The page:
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The Week Ahead: Weak dollar in focus amid Fed decision, US jobs data

For the past week, all eyes have been on the World Economic Forum in Davos, Switzerland, where US President Trump and others moved markets, especially the US dollar, with their comments. Earlier in the week, US Treasury Secretary Mnuchin stated in Davos that a weak dollar is positive for US trade. This caused a further selloff for the US dollar on Wednesday and Thursday.

Mnuchin later backed off on these comments, acknowledging that he shouldn't be discussing dollar valuation, and finally even stated on Friday that a strong dollar is in the best interests of the U.S. President Trump also jumped in, saying that Mnuchin was being misinterpreted, and that the dollar will get ‘stronger and stronger’. But much damage had already been done, prompting the US dollar index to plunge well below the key 90.00 handle, establishing yet a new multi-year low, and the EUR/USD to hit a new multi-year high above 1.2500 before pulling back modestly.

But for the EUR/USD, it wasn't just a falling dollar that pushed the currency pair to a new high – the euro was also boosted by an unexpectedly more hawkish European Central Bank on Thursday. Although the ECB kept interest rates on hold as expected, there was increased optimism in ECB President Mario Draghi’s comments, even despite prior expectations that Draghi would attempt to talk down the high-flying euro. As of Friday, EUR/USD remained just off its 1.2500-area highs.

As the Davos forum was winding down on Friday, UK GDP came in better than expected, which prompted the surprisingly strong British pound to remain supported near its long-term highs against both the US dollar and Japanese yen. GBP/USD remained aloft not far off Thursday’s 1.4345 high. In contrast, US GDP came in worse than expected, which kept some continued pressure weighing on the dollar.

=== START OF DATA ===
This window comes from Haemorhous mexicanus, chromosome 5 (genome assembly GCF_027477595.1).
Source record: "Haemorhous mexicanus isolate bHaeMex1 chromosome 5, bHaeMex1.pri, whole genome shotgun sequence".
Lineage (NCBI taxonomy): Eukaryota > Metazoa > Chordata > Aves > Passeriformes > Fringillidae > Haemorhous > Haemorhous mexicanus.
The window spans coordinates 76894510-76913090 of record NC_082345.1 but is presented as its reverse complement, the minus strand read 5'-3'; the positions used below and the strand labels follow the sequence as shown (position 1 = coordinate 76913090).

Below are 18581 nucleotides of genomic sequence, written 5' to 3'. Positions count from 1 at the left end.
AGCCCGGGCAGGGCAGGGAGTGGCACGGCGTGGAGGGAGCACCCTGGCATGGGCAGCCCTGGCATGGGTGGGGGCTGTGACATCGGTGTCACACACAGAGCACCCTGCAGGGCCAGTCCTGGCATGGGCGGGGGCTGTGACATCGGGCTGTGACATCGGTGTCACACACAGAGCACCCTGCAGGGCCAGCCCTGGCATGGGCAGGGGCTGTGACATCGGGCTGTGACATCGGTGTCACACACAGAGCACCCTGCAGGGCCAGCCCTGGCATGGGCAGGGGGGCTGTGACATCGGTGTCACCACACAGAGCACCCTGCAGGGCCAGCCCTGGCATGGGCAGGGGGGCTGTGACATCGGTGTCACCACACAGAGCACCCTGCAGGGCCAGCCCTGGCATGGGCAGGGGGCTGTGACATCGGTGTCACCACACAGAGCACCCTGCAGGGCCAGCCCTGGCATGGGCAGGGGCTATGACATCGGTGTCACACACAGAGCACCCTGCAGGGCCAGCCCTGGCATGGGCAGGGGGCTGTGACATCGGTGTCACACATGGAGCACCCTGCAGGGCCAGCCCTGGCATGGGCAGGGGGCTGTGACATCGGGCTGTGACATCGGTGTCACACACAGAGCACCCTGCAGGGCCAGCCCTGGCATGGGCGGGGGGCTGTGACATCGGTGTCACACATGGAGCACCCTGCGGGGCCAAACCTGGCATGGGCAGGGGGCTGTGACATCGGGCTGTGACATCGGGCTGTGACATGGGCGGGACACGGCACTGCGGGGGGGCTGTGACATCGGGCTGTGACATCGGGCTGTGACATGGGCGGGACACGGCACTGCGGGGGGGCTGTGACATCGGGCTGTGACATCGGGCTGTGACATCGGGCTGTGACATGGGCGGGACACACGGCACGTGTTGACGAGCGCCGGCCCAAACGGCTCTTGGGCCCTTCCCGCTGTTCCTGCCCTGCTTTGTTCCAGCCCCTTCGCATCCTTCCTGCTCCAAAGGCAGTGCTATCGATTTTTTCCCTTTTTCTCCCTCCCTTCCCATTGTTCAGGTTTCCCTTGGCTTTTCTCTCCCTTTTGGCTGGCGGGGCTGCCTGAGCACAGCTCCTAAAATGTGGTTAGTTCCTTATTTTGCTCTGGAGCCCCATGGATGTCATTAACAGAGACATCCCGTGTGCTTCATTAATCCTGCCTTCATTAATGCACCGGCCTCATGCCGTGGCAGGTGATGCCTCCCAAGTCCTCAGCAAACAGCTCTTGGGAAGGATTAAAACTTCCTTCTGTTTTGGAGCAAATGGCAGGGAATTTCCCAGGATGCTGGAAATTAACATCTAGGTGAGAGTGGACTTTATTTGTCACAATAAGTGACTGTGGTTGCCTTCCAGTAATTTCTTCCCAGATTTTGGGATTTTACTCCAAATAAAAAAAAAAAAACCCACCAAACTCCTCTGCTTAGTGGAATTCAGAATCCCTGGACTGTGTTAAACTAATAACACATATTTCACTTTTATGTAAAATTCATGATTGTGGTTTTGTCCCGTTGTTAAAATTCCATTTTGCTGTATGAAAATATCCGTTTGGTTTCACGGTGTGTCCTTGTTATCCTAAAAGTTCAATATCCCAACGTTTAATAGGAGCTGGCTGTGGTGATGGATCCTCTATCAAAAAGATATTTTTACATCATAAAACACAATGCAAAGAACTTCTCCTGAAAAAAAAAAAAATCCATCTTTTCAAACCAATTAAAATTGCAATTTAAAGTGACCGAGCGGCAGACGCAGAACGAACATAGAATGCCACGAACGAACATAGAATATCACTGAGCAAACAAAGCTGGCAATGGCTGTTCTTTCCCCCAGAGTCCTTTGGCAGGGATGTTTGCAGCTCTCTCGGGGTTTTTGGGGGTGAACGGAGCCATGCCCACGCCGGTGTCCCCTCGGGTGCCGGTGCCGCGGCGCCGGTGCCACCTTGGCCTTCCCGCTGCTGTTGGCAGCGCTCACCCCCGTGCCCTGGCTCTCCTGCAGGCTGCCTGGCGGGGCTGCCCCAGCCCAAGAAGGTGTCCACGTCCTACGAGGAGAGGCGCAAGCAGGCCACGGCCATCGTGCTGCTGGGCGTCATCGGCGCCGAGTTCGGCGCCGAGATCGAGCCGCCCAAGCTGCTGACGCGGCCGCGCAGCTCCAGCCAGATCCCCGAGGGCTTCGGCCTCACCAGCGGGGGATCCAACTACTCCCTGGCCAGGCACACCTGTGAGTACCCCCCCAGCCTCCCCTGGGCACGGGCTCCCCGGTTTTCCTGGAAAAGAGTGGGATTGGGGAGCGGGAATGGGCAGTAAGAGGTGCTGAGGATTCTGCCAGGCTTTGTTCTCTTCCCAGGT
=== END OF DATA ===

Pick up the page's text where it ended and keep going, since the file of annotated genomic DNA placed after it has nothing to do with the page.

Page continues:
The week ahead will be a busy one and will once again be focused on the beleaguered US dollar. Dominating the schedule will be the first FOMC meeting of the year concluding on Wednesday, followed by the monthly US jobs report on Friday. The Federal Reserve is not expected to raise interest rates or make any substantive changes to monetary policy on Wednesday at the conclusion of its two-day meeting, but the Fed’s comments and outlook, as usual, will likely set the tone for monetary policy going forward into 2018. As for the jobs report, current expectations are hovering around 185K jobs added in January, after a relatively disappointing 148K jobs added in December.

Also in the week ahead, Wednesday features Australia’s CPI inflation report, US ADP private jobs data and Canadian GDP, in addition to the noted Fed decision. Thursday brings both US and UK manufacturing PMI data, and Friday highlights not only the US jobs report (focusing on non-farm payrolls, the unemployment rate, and wage growth) but also the UK’s construction PMI data.

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